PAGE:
The Sandman – a primer for Doctor Who bloggers
After Nightmare in Silver, you’ll have noticed a few of us discussing Neil Gaiman’s Sandman comics. Even drawing a few parallels. So who is this Sandman, you may ask. Is a comic really worthy of discussing in relation to Who? Can supposedly sane people really regard a comic as high literature? Well, let me tell you a few things. Pull up a chair. Ignore the banging. That’s just the Unspeakable Thing in the Cellar. It’ll be fine as long as you don’t talk to it or feed it any fish.
We first encounter the Sandman -Morpheus, Oneiros, Kai’chul, the Lord of the Dreaming, Dream itself given form of its own – battle scarred and weary after returning from some great conflict at the outskirts of space (sound familiar?). I don’t intend to get into some spoilerific examination of the plot. There’s too much good stuff in there for you to discover on your own without me giving the game away. However, a few broad brush strokes won’t hurt.
Morpheus is one of the seven Endless. Anthropomorphic personifications of the great influences on life itself. Destiny, Dream, Desire, Despair, Delirium, Destruction and Death. And, perhaps mirroring those lowly life forms over which they hold sway, and yet are also so closely tied to and which give them form, one of the most dysfunctional families you’ll ever encounter.
Over ten magnificent volumes, Gaiman tells us the Shakespearean, almost Borgiaesque, tale of this family, Dream often (but not always) at the centre of the tale. The saga encompasses high fantasy, dark horror, historical saga and old folklore. Sometimes in the same issue. The parallels with Doctor Who will not be lost on bloggers. This tale is about a Lord of Dreams who can lift us to the heights of elation or into sheer, hiding behind the sofa terror. In one memorable issue, he berates a truly chilling nightmare for not being all it could have become, dismissively banishing him for being just something else for people to be afraid of, rather than a dark mirror to hold up to the souls of us poor mortals.
There are more parallels with the Doctor. Dream is a being who finds it difficult to relate to the beings in his charge. While he takes on some companions, he finds it difficult to truly relate to them, even to his own family. He is distracted, aloof, sometimes even mystified by human (or other races’) behaviour. His sister, Death, on the other hand, proves to be possibly the most human character in the entire run.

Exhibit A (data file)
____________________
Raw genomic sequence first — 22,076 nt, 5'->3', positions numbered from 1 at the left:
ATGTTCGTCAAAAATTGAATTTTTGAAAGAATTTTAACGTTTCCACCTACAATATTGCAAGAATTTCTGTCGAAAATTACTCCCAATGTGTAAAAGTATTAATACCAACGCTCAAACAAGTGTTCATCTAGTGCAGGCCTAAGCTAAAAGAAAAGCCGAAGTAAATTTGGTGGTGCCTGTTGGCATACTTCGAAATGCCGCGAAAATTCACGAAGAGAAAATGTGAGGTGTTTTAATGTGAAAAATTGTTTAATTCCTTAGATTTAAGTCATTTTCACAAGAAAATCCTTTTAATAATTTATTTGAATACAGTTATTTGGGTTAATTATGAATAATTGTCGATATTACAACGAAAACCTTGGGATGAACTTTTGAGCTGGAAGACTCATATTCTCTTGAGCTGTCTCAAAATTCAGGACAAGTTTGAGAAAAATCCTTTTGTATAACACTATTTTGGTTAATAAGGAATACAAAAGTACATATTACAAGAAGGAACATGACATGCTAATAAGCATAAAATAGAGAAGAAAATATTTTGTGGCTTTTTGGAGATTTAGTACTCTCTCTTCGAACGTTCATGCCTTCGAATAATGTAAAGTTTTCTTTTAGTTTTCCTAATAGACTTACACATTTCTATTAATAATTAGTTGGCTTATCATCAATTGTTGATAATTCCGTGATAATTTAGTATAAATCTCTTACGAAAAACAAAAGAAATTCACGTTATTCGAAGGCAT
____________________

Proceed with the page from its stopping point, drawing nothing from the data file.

The Sandman is, in many ways, the tale of an all powerful entity’s journey to discover the meaning in his existence. And the limits he finds when he embarks on that journey. The Sandman is also a story about stories. About the power of stories. About the stories we tell ourselves to get through the day. About the grand stories we tell each other to make sense of our lives. We range in the saga from the dreams of a small, ill treated cat to the dreams of entire cities themselves. And where do stories exert more power than in the realm of dreams?
If you only read one comic in your life, I would urge you to read this one. Gaiman elevates the art to true literature. I wonder, knowing now of Gaiman’s interest in Doctor Who, whether the Doctor had some influence in his portrait of Dream. I think it might have. I’d love other bloggers to read Sandman and let me know what they think. Thanks for sticking with me. Sorry about the banging. I’ll go and feed the Unspeakable Thing in the Cellar now. Someone has to. But that’s another story.